Viewpoints: Anti-Abortion Democrats Praise Health Law; A Defense Of The Medicare Cost-Cutting Board

The New York Times' Taking Note: Anti-Abortion, Pro-Democrat
The big question heading into the Democratic Convention is just how forcefully the party will defend the Affordable Care Act, which the president fought to pass and then declined to sell. On Tuesday, an unusually vocal endorsement of the law came from an unlikely source: Anti-abortion Democrats (Juliet Lapidos, 9/4).

Los Angeles Times: Democratic 'Pro-Life' Group: It Is GOP That Threatens The Unborn
It might initially sound as oxymoronic as a pro-government libertarian, but a group of Democratic loyalists made the case here Tuesday that there really is such a thing as a "pro-life" Democrat and that their position is bolstered by the party’s social justice world view (James Rainey, 9/4).

The Washington Post's The Plum Line: Repealing Obamacare Would Take Health Care Away From People
There's been a good deal of punditry to the effect that Obama and Dems will have to run from the health law this cycle; Obamacare remains unpopular and a symbol of Obama taking his eye off the ball of the economy; etc. This doesn’t really look like running away from the health law, does it? (Greg Sargent, 9/4).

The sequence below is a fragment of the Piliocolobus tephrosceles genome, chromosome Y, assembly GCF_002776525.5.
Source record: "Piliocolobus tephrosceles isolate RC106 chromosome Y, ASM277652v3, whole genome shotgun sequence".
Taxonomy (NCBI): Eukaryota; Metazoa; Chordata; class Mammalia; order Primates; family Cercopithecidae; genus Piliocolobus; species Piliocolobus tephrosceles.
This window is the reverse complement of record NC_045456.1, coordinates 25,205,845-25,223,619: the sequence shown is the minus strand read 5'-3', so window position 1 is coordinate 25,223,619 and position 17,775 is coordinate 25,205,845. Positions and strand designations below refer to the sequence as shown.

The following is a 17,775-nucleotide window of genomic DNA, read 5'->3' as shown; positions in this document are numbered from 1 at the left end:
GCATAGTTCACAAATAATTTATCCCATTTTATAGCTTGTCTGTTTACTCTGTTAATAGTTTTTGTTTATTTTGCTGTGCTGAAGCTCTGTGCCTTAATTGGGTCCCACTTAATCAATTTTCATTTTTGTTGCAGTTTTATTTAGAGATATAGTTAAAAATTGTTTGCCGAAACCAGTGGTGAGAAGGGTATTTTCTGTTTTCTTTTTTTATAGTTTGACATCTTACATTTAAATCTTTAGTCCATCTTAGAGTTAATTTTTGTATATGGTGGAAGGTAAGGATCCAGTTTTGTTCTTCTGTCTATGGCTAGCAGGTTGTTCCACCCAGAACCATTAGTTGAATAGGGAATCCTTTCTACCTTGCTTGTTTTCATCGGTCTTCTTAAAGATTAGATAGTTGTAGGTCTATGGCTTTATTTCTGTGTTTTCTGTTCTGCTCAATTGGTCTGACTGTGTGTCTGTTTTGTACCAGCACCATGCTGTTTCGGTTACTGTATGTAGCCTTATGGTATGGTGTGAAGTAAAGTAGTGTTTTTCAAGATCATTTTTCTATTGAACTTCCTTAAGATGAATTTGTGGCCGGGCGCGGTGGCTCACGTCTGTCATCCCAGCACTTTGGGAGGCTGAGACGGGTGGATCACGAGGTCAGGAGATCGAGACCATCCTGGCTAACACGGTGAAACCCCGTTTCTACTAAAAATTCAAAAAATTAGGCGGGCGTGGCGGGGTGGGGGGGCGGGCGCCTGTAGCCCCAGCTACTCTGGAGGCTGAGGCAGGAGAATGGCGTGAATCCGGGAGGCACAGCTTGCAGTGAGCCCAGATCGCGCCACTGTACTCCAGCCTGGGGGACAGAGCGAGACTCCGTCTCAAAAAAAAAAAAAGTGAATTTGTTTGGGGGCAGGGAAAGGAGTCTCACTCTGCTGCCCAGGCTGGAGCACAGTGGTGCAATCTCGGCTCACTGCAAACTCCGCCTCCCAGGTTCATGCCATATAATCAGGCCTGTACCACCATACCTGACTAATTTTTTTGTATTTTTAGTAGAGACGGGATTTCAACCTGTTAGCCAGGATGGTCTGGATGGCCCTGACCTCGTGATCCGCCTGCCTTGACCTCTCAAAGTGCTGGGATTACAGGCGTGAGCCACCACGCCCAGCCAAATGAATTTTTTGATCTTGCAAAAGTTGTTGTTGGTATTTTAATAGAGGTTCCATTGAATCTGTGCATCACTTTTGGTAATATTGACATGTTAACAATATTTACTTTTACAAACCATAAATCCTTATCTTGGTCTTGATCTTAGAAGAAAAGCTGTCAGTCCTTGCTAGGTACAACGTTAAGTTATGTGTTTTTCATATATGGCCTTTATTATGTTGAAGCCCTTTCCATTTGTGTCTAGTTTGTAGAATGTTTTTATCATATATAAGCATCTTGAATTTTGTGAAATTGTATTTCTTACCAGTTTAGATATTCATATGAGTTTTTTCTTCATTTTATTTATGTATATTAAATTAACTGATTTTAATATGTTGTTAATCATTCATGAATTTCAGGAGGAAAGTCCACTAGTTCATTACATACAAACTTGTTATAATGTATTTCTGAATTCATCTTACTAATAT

Bloomberg: Health-Care Goal Should Be Quality, Not Quantity
The Independent Payment Advisory Board is perhaps the most mischaracterized part of the health- care reform law -- which is saying something, given how many false charges have been hurled at the Affordable Care Act. The IPAB was designed to be a backstop to make sure the health-care system makes a transition from fee-for-service payments to payments based on value (Peter Orszag, 9/4).

Wall Street Journal: Food Stamp Nation
The more revealing news was the Department of Agriculture report, released on the Friday before Labor Day weekend, that 46,670,373 Americans are now on food stamps. That's an all-time record, at an annual cost of $71.8 billion, $770 billion over a decade. Mull over that one for a minute. That's nearly one of out every seven people—46 million citizens—who depend on taxpayers to buy one of life's most basic responsibilities. It's a good thing breathing air is free (9/4). 

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